Specific treatment

The aims of treatment are outlined under specific treatment in AML. The regimens used in adult ALL have evolved from successful treatments for childhood ALL.

Treatment for ALL consists of four contiguous phases:

1. Remission induction using vincristine, prednisolone, daunorubicin and asparaginase to achieve complete remission; more intensive induction using more anthracycline improves leukaemia-free survival.

2. CNS prophylaxis generally combines cranial irradiation (18-24 Gy in 12 fractions over 2 weeks) and intrathecal (IT) chemotherapy (methotrexate ± cytarabine or prednisolone) given early in the consolidation phase; IT therapy is continued in the consolidation and maintenance phases; CNS prophylaxis reduces the rate of CNS relapse from 30%75%.

3. Consolidation therapy to reduce tumour burden further and reduce risk of relapse and development of drug-resistant cells; consists of alternating cycles of induction agents and other cytotoxics; usually includes one or two 'intensification' phases; combinations of methotrexate at high dose, cytarabine, etoposide, m-amsacrine, mitox-antrone (mitozantrone) and idarubicin are used.

4. Maintenance therapy is necessary for all patients who do not proceed to a stem cell transplant; daily 6-MP and weekly methotrexate for 2-3 years plus cyclical administration of IV vincristine and IT methotrexate.

(►► simultaneous administration of IV vincristine and IT methotrexate MUST be avoided as errors can be fatal)

Allogeneic stem cell transplantation: an option for adults <50 with a compatible sib; leukaemia-free survival is superior after first remission allograft in patients with high risk disease (40% vs. <10% for Ph+ ALL); treatment-related mortality up to 30%; in low risk patients SCT should be reserved for second CR.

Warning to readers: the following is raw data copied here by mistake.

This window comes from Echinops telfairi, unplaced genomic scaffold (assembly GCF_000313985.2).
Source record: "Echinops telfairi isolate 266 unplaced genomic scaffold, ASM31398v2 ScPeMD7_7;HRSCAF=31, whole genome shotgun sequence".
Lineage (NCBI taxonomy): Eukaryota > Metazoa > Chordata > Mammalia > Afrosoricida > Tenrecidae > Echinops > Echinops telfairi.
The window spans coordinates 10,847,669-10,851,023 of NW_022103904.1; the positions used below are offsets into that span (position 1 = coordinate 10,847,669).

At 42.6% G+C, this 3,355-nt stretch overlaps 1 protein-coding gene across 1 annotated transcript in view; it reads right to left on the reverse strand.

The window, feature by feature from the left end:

Matched unrelated donor transplant: an option in younger patients (<40) with very high risk disease (Ph/BCR-ABL positive ALL) but has up to 48% treatment-related mortality.

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Autologous stem cell transplantation: an alternative for adults up to 60: lower treatment related mortality (up to 8%); no clear survival advantage over maintenance therapy in first remission for most patients but may improve survival in very high risk disease without option of allo-graft.

• Enter patient into MRC or other high quality trial if possible.

• Major complications are infective episodes which may be bacterial (Gram +ve and Gram -ve), viral (esp. HSV, HZV) and fungal (Candida and Aspergillus).

• In the longer term, relapse is the main complication.

• Mature B-cell ALL is treated with shorter more intensive cycles including high dose methotrexate, high dose cytarabine and fractionated cyclophosphamide; it has a higher incidence of CNS disease at diagnosis and relapse.

• CNS leukaemia at diagnosis is treated by adding intensified intrathecal triple therapy to cranial irradiation; IT methotrexate, cytarabine and prednisolone 2-3 x times weekly over 3-4 weeks until 2 consecutive CSF samples are negative; insertion of an Ommaya reservoir facilitates such frequent IT therapy.

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